One of the frustrating things that I have experienced during the Obama presidency is how so many Democratic party supporters of my acquaintance were willing to ignore his excessive use of executive power and secrecy, such as the drone assassination program, the NSA’s violations of people’s privacy, the use of military tribunals for Guantanamo detainees and the refusal to neither bring some of them to trial nor release them, and the harsh prosecution of whistleblowers who release information for the benefit of the public while condoning leakers who did it out of self-interest. They shrugged off all these things because they felt that Obama was a ‘good guy’ who would use the powers granted to him wisely.
Jameel Jaffer, deputy legal director and head of the ACLU’s Center for Democracy, has fought many legal battles with the administration on just these issues. He is leaving after a decade with the ACLU to run the new Knight First Amendment Institute at Columbia University. In an interview with NPR, he discussed his experiences with challenging the Obama administration in court. He also explained the danger of allowing this unchecked power.
You know, there are respects in which the needle has moved in the right direction. When President Obama came to office, he, you know, famously disavowed torture and closed the CIA’s black sites, promised to close Guantanamo Bay and has made some progress in that direction. And I think that those were all the right decisions, and I’m glad that this administration has put energy into fulfilling those promises.
But at the same time, I mean if you step back and you look at some of the other decisions that this administration has made on national security and civil liberties issues, I think that the record is at best mixed. There was a dramatic expansion of the use of drones to carry out targeted killings, including in places far removed from actual battlefields. And there was a more or less wholehearted – well, a wholehearted defense of the National Security Agency’s dragnet surveillance practices. There was a series of prosecutions of government whistleblowers, more prosecutions of whistleblowers than any other previous administration had been responsible for.
So you know, those are all very troubling things, and I think that a lot of Americans were willing to put these kinds of powers in the hands of the presidency because it was President Obama who is in charge. And you know, whatever you think of President Obama, these powers are now going to be in the hands of some new president and another president after that.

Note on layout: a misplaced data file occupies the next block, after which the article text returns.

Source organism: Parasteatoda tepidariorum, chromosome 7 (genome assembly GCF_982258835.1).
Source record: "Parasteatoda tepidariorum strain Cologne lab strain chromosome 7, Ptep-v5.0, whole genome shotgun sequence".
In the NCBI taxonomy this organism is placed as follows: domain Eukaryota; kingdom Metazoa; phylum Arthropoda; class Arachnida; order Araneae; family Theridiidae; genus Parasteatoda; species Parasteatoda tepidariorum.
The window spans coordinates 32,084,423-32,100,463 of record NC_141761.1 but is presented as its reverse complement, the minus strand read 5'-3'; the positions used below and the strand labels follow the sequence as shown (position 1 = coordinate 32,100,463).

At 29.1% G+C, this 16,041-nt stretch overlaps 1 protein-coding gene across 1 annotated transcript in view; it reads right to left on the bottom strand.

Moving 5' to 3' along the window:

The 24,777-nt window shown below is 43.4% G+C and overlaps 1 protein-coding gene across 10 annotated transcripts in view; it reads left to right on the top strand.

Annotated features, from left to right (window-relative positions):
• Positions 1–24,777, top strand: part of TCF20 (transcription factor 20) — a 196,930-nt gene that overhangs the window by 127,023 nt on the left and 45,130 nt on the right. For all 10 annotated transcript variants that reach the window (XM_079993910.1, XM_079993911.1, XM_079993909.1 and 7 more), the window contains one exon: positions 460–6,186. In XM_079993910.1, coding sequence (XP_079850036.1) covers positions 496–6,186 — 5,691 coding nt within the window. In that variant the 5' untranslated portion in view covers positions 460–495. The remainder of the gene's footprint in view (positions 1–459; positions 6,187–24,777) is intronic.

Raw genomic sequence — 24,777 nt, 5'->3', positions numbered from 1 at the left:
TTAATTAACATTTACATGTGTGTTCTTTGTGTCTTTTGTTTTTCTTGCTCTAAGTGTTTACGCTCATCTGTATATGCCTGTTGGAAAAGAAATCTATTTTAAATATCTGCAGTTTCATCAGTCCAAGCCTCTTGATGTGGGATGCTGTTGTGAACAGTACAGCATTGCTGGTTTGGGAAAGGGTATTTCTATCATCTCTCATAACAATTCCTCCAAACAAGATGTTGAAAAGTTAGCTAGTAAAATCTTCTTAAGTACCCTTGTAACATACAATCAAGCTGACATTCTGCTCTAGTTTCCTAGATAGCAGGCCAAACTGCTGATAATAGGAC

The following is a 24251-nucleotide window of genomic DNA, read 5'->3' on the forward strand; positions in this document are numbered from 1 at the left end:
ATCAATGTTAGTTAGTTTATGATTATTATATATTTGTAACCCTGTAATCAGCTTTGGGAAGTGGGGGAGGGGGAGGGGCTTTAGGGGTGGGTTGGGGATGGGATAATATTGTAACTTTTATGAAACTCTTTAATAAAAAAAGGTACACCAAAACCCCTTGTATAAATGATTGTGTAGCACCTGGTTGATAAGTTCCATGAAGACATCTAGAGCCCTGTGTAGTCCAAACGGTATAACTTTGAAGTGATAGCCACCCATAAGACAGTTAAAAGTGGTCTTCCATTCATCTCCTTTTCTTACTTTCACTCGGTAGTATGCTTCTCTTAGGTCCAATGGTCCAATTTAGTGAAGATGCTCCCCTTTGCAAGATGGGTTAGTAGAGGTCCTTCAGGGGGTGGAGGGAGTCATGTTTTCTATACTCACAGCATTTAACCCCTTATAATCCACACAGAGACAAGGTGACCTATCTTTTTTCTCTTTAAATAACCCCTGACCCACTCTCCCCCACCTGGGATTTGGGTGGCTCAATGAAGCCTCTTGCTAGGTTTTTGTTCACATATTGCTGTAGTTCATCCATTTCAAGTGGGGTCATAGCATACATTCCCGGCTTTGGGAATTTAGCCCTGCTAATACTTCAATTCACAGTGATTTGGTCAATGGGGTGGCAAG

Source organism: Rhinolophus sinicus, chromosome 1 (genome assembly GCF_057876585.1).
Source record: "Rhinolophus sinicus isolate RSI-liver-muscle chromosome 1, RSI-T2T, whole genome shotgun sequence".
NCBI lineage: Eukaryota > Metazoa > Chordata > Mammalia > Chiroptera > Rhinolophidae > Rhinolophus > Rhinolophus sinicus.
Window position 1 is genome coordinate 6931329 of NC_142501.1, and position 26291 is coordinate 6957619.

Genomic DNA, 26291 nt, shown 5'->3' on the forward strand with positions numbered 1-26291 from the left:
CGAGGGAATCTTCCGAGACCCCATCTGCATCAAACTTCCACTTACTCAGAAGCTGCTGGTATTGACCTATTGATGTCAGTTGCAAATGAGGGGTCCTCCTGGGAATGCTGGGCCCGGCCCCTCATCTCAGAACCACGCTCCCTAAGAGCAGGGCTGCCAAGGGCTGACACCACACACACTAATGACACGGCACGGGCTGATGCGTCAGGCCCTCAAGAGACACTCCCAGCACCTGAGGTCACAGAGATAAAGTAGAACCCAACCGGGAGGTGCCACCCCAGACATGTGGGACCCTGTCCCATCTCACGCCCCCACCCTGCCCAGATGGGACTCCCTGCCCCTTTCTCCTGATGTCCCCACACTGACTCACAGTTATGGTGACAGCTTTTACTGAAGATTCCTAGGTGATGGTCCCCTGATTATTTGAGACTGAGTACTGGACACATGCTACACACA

And I wonder whether the Obama administration’s lawyers – I wonder how they will look back on some of the arguments they made, some of the arguments that allowed them to claim broad powers on the part of President Obama. Now those arguments will be used by another president, and I wonder whether they will regret some of the – some of their successes.
When I ask Democratic supporters how they would feel about a future president whom they did not like, such as a president Palin, being able to use these same powers they felt comfortable putting in Obama’s hands, they shrugged. They really had no answer but seemed to feel that it was unlikely to happen. Now of course, we have the real possibility of a president Trump wielding these same powers.
People just don’t seem to realize the importance of creating systems and structures that, to the extent possible, do not depend on the good intentions of leaders to avoid abuse. Political leaders will always try to maximize their power and abuse the system and we cannot completely prevent it. But gratuitously handing over great power to them is a mistake and one would think that people would be able to overcome their partisan blinkers and see what seems to me to be an obvious truth.